The Church in the New Testament
To understanding the Orthodox Church, go back to the pages of the New Testament, specifically to the Book of Acts, and the birth of the Church at Pentecost. On that day the Holy Spirit descended on the Apostles and those gathered in the upper room, and by afternoon some three thousand souls believed in Christ and were baptized. The Scriptures record that when the first Christian Community began, “they continued steadfastly in the apostles’ doctrine and fellowship, in the breaking of bread, and in prayers” (Acts 2:42). From Jerusalem, faith in Christ spread throughout Judea, to Samaria (Acts 8:5-39), to Antioch and to the Gentiles (Acts 11:19-26).Soon, there were new converts and new Churches throughout Asia Minor and Roman Empire as recorded in Acts and the Epistles.

The Church, of course, was not simply another organization in Roman society. The Lord Jesus Christ had given the promise of the Holy Spirit to “guide you into all truth” (John 16:13).With the fulfillment of that promise beginning with Pentecost, the Church bore more than mere institutional status. She is not an organization with mystery, but a mystery with organization, St.Paul called the Church “a dwelling place of God in the Spirit” (Ephesians 2:22).

The Church is a dynamic organism, the living body of Jesus Christ. She makes an indelible impact in the world, and those who live in her life and faith are personally transformed. But the New Testament also reveals that the Church had her share of problems. All was not perfection. Some individuals within the Church even sought to lead her off the path the apostles established, and they had to be dealt with along with the errors they invented. Even whole communities lapsed on occasion and were called to repentance. The Church in Laodicea is a vivid example (Revelation 3:14-22).Disciple was administered for the sake of purity in the Church. But there was growth and maturation, even as the Church was attacked from within and without. The same Spirit who gave her birth gave her power for purity and correction, and she stood strong and grew, eventually invading the whole of the Roman Empire.

Orthodox Church in the Early Centuries: As the Church moves from the pages of the New Testament, and on into the succeeding centuries of her history, her growth and development can be traced in terms of specific categories.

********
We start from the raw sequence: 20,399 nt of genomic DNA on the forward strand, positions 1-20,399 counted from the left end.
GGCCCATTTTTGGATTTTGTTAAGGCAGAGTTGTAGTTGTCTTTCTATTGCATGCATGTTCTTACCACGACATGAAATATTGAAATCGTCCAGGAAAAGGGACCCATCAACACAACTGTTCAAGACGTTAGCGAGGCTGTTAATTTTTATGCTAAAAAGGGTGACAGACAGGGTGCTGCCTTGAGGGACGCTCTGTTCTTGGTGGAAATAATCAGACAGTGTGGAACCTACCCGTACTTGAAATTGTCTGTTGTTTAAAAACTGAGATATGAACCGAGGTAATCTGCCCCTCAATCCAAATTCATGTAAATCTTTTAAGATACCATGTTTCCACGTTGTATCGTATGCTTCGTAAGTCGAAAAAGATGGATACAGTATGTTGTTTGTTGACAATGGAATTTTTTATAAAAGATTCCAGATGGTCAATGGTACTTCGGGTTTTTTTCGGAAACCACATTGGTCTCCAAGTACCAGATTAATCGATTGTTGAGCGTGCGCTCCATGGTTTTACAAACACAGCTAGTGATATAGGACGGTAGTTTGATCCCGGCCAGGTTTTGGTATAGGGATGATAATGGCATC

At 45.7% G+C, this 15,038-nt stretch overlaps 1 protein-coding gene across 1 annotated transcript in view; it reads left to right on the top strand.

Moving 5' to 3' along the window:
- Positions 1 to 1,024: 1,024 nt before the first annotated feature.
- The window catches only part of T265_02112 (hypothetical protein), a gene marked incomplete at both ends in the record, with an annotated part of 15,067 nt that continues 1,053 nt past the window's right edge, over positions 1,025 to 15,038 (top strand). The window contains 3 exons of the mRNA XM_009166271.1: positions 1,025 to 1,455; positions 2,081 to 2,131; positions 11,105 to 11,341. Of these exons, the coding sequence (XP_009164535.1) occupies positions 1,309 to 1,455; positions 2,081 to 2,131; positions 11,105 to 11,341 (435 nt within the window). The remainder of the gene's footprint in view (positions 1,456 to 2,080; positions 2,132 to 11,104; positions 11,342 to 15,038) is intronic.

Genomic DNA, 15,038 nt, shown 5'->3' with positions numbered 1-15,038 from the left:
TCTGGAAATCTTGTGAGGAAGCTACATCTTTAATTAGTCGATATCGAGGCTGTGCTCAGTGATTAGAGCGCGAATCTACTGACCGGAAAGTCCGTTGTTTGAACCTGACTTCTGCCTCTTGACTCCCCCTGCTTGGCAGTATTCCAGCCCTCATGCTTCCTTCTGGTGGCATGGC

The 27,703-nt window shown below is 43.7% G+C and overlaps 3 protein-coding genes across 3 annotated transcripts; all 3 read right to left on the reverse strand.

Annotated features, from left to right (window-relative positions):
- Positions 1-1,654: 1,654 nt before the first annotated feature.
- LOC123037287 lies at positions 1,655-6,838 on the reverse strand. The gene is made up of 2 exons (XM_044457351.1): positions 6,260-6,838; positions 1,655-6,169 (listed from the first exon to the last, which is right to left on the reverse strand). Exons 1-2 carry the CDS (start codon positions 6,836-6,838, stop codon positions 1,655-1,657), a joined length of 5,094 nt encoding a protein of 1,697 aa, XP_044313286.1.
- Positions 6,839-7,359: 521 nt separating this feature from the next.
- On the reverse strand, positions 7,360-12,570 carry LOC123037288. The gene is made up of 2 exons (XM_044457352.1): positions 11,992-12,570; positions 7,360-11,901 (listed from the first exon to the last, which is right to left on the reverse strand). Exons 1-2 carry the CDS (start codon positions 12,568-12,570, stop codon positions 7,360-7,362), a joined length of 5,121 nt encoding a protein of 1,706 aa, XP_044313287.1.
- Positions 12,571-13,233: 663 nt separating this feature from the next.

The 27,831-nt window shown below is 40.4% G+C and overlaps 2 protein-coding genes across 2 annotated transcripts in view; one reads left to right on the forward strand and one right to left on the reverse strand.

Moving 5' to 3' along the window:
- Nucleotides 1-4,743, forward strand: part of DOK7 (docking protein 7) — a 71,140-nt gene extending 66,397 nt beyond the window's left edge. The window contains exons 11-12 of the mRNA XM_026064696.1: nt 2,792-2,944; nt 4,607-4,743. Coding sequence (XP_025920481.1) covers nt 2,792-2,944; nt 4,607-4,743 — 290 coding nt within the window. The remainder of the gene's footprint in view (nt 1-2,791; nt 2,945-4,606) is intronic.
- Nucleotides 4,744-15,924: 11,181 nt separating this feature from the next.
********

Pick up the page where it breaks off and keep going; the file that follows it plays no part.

The first is a category important for all Christian people: doctrine. Did she maintain the truth of God, as given by Christ and His Apostles?

Second, what about worship? Is there is a discernible way in which the people of God have offered a sacrifice of praise and thanksgiving to Him?

Third, consider Church government. What sort of policy did the Church practice?

1. Doctrine Not only did the Church begin under the teaching of the Apostles, but she was also instructed to “stand fast and hold the traditions which you were taught, whether by word or our epistle” (2 Thessalonians 2:15).St.Paul insisted that those matters delivered by him and his fellow apostles, both in person and the writings that would come to be called the New Testament, be adhered to carefully. Thus followed such appropriate warnings as “in the name of our Lord Jesus Christ……withdraw from every brother who walks disorderly and not according to the tradition which he received from us” (” (2 Thessalonians 3:6). The doctrines taught by Christ and His Disciples are to be safeguarded by “the Church of the living God, the pillar and ground of the truth” (1 Timothy 3:15) and are not open for renegotiation. And the Church was still young when a way had to be found for providing this safeguard. Mid way through the first century, a dispute arose in Antioch over adherence to Old Testament laws. This matter could not be settled there; outside help was needed.